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Also known as undercutting, is a pricing strategy where a dominant firm deliberately reduces prices of a product or service to loss-making levels in the short-term.
The aim is that existing or potential competitors will be foreclosed from the market, as they will be unable to effectively compete with the dominant firm without making a loss.
Once competition has been eliminated, the dominant firm can then raise prices to monopoly levels in the long-term to recoup their losses.
Predatory pricing can cause consumer harm so is considered anti-competitive in many jurisdictions and is illegal under some competition laws.
Predatory pricing can be split into two stages.
Firstly, there is the predation stage, where dominant firms offer a good or service at a below-cost rate which reduces profits in the short-term, but is intended to price out competitors from the market.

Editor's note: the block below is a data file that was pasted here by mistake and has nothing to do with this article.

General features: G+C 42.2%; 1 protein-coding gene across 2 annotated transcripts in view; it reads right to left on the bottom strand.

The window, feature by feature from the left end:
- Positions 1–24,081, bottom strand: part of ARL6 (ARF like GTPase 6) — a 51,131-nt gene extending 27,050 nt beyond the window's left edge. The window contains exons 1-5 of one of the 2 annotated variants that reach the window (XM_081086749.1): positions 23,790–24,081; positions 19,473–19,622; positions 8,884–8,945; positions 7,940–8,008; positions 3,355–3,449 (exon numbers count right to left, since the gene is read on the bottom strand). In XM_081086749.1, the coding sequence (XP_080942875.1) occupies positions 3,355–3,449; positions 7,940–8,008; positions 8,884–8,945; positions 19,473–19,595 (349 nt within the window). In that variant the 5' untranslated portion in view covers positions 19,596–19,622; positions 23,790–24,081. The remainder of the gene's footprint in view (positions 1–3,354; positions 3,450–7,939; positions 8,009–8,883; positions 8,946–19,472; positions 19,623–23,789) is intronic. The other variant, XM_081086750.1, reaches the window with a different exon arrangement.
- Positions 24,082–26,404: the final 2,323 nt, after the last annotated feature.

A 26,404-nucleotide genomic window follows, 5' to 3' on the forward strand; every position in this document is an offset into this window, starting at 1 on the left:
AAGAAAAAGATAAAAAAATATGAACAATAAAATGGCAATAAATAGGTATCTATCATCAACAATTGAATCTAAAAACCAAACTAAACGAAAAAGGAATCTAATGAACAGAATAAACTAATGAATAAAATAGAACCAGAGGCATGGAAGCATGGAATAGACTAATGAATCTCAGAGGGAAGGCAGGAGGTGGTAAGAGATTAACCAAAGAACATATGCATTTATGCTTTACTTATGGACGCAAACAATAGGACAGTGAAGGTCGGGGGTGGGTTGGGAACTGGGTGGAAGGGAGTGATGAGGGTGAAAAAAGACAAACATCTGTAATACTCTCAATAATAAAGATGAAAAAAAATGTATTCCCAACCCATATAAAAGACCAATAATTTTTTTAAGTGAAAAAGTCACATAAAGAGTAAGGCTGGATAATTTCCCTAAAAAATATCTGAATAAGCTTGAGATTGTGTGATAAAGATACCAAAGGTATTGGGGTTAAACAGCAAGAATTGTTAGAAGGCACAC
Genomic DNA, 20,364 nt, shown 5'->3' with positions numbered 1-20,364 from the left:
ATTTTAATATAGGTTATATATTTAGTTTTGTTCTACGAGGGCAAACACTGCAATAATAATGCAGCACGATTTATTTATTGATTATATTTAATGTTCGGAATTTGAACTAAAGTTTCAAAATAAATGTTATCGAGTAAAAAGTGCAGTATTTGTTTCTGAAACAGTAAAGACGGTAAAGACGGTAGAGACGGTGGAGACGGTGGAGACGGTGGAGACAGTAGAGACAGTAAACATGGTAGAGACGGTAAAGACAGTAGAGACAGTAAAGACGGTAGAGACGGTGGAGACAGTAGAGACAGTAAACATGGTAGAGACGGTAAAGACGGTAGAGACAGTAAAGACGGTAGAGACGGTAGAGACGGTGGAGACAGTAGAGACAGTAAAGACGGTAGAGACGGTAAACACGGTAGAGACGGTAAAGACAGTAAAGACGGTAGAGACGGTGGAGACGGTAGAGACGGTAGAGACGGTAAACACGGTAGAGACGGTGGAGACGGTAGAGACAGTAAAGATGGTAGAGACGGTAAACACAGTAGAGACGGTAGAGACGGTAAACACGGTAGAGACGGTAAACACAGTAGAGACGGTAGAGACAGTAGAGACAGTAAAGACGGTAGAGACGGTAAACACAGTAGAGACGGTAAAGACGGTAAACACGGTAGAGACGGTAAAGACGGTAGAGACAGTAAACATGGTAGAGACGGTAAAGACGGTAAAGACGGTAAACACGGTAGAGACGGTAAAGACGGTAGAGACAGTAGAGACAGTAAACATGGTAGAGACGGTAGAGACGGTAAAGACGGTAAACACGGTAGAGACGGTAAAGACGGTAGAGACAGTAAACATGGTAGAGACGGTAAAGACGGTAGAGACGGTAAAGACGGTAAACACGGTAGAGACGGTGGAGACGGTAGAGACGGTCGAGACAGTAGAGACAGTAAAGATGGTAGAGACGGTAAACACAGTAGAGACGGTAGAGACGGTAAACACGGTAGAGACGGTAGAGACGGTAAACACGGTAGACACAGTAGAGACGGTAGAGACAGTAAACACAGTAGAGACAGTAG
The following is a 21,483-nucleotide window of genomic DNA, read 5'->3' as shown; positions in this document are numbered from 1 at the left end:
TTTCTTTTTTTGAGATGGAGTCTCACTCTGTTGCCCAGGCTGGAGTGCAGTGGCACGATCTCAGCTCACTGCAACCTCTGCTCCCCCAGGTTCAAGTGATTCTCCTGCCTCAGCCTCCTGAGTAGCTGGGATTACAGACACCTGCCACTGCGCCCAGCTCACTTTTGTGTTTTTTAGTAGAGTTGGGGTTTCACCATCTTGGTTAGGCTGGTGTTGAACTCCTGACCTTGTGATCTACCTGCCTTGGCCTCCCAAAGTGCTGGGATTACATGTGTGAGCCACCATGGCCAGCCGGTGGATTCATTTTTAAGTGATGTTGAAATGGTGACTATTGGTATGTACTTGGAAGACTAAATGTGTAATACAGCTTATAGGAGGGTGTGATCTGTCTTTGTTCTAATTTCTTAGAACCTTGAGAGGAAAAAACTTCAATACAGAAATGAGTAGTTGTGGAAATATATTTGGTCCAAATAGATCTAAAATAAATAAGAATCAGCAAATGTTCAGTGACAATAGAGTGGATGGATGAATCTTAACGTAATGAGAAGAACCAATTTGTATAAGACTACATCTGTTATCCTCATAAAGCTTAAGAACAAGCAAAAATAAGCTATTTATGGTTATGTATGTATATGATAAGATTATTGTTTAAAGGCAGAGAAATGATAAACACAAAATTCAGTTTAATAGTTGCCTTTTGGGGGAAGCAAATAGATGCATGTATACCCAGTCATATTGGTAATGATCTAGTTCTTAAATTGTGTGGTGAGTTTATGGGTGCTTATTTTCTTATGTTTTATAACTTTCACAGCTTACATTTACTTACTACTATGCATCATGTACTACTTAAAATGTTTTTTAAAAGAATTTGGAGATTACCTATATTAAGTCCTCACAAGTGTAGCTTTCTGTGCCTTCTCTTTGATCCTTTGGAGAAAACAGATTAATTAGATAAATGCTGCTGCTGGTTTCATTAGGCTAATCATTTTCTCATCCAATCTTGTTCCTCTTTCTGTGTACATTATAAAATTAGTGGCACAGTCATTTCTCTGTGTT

Secondly, there is the recoupment stage, where dominant firms charge monopoly prices in the long-term to recover their losses. Under EU law, the European Commission can account for recoupment as a factor in determining whether predatory pricing is abusive. This is because predatory pricing can only be economically effective if a firm can recover its short-term losses from pricing below average variable costs (AVC). However, recoupment is not a precondition for establishing whether predatory pricing is an abuse of dominance under Article 102 TFEU. Assessing other factors, such as barriers to entry, can suffice to prove how the predatory pricing could foreclose competitors from the market.